Relatively new to DnD/TTRPGs. Playing a Barb with +0 to INT and -1 to WIS. I just realized that my party might be walking right into a gelatinous cube. What is considered "average" intelligence and wisdom? Would my character be able to reason through subtle clues that we might be wandering through a cube's lair?

The context is: Our party is visiting the same incomplete dungeon for the third time. DM has explicitly stated to us through a DMNPC of very high experience that the Kobolds in the dungeon repopulate so quickly that clearing the Kobolds on the upper floors is a common activity for practicing adventurers.

The clues are:

  1. We revisited the upper floors of the dungeon multiple times without delving down (this is visit #3). Upon revisiting the dungeon within 48 hours of leaving, the many, many Kobold corpses we'd left behind were gone and there was no sign a fight ever took place.

  2. In this most recent visit, we delved to the third floor. The first two floors were wide open & organic caverns, but the third floor's surfaces are obviously unnaturally smooth and angular. There are small pockets along the walls about 30ft long and 10ft wide. Perfect for cube ambushes.

To reiterate, I'm not making the case that there is definitely a cube involved. Provided that my character is aware of the existence of cubes but they don't play significantly into his history, would it be reasonable for him to connect the dots and warn his party of the potential danger in the hopes of better preparing for such an encounter? I ask specifically for the purpose of avoiding metagaming.

Question Restated

Would my character logically be aware enough of a potential Gelatinous Cube ambush to provide the rest of the party with an IC warning, despite not having concrete evidence of a specific Gelatinous Cube?

  • 4
    \$\begingroup\$ Thanks for the accept @ToweringTrouble, but it is recommended that you hold off on accepting an answer for 24 hours. Questions that have an accepted answer get less foot traffic and Some of our members are still asleep. One of them might be able to offer you an even better answer! \$\endgroup\$
    – Kyyshak
    Aug 19, 2019 at 18:38
  • \$\begingroup\$ @KorvinStarmast got it, learning how this place works. I actually didn't bring it to my DM first as I suspected he would modify the dungeon if there was, in fact, a cube present somewhere. I figure I "contaminate" the plans less by not bringing anything up unless it's troubles with another player or questions about mechanics. \$\endgroup\$ Aug 19, 2019 at 20:08
  • \$\begingroup\$ @Kyyshak Okay, that makes perfect sense. I'll keep that in mind for the future. \$\endgroup\$ Aug 19, 2019 at 20:09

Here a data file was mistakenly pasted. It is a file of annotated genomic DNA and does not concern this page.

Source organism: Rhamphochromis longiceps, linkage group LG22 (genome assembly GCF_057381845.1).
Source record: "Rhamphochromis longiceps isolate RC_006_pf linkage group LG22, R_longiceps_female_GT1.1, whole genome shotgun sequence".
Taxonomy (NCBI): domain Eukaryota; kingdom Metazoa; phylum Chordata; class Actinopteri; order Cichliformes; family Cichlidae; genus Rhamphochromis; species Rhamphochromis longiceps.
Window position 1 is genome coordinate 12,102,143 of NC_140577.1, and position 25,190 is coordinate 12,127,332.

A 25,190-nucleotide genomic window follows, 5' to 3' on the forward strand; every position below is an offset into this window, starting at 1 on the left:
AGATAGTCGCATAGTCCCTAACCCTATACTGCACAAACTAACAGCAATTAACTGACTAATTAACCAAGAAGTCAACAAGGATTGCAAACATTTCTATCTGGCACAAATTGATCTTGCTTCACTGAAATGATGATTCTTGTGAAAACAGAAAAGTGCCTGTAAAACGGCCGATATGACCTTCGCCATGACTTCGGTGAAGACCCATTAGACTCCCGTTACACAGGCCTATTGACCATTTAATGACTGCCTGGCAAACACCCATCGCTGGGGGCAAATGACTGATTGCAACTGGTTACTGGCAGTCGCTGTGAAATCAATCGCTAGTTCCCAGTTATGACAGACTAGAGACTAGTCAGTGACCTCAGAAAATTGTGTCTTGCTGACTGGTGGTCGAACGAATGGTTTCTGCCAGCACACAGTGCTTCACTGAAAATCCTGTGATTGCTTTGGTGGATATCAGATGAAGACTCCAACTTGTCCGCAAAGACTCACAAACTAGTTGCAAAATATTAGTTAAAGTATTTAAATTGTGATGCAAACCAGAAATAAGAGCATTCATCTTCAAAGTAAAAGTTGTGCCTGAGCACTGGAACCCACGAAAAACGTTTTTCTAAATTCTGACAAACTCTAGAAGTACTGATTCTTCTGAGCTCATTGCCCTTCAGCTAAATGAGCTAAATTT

• \$\begingroup\$ Aha, makes sense, and welcome! :-) \$\endgroup\$ Aug 19, 2019 at 22:05

2 Answers 2


It depends on what you find to be fun

The Alexandrian has an interesting article on Meta-Knowledge and Meta-Skill, in the context of determining whether your fresh faced level 1 adventurer knows that trolls are vulnerable to fire. I recommend you read it in its entirely, but I will paraphrase.

Simply put, this sort of meta-knowledge is impossible to put "back in the bottle". Once you as a player know this secret, you know. We can try and pretend we don't know, but humans find it very difficult to wall off this information.

But, as the author points out, if trolls or gelatinous cubes are at least somewhat common in the world, then most people would know these facts. After all, it would be weird for people to live near a bunch of trolls or delve into dungeons inhabited by gelatinous cubes and for this critical knowledge to never get passed on.

Further, I've never been face to face with a shark, and I know they can scent minute amounts of blood in the water. Your character could have picked up this knowledge like any other piece of pop culture.

The crux of the matter is whether pretending to not know is "fun". Pretending to not know what a Hound of Tindalos is makes Call of Cthulhu fun. Knowingly using poor tactics on a troll until you've suffered enough to deserve to discover the fire vulnerability is not fun.

So you must ask yourself: Would my barbarian not knowing about Gelatinous Cubes and their tell tale signs add fun to the game, or detract from it?

I don't know you, and I don't know your table; you as a group will have to decide that for yourselves.

  • 5
    \$\begingroup\$ @ToweringTrouble Kyyshak makes a good point here. If this dungeon is regularly used by adventuring parties to level up -- excuse me -- "is regularly used by adventurers to gain experience and skill", then surely at least someone would have encountered a GC if it were there and lived to tell the tale. Subsequently, there should be warnings posted near the dungeon, and I suspect the innkeep might warn said adventurers. After all, their coin is no good to him in the bowels of a dungeon as gelatinous cube poop. \$\endgroup\$
    – Doktor J
    Aug 20, 2019 at 15:06

If in doubt, ask your DM to let you make a lore check for your character.

Skill checks for lore / monster knowledge are an excellent way to determine if a character knows or not a particular piece of information. It can be used both ways. To coax some information from the DM or to let the player see if Uklangor the Barbarian knows about Gelatinous cubes.

It allows the DM room to breathe as well as adding some randomness to the gameplay.

If you don't want to spoil the surprise for the rest of the table, use a written note to the DM.

There's this thread on ENworld regarding exactly this subject.

This DM in particular would also reward the player for picking up the cues by either giving advantage on the lore check or an inspiration point. Or even confirming/denying it entirely.


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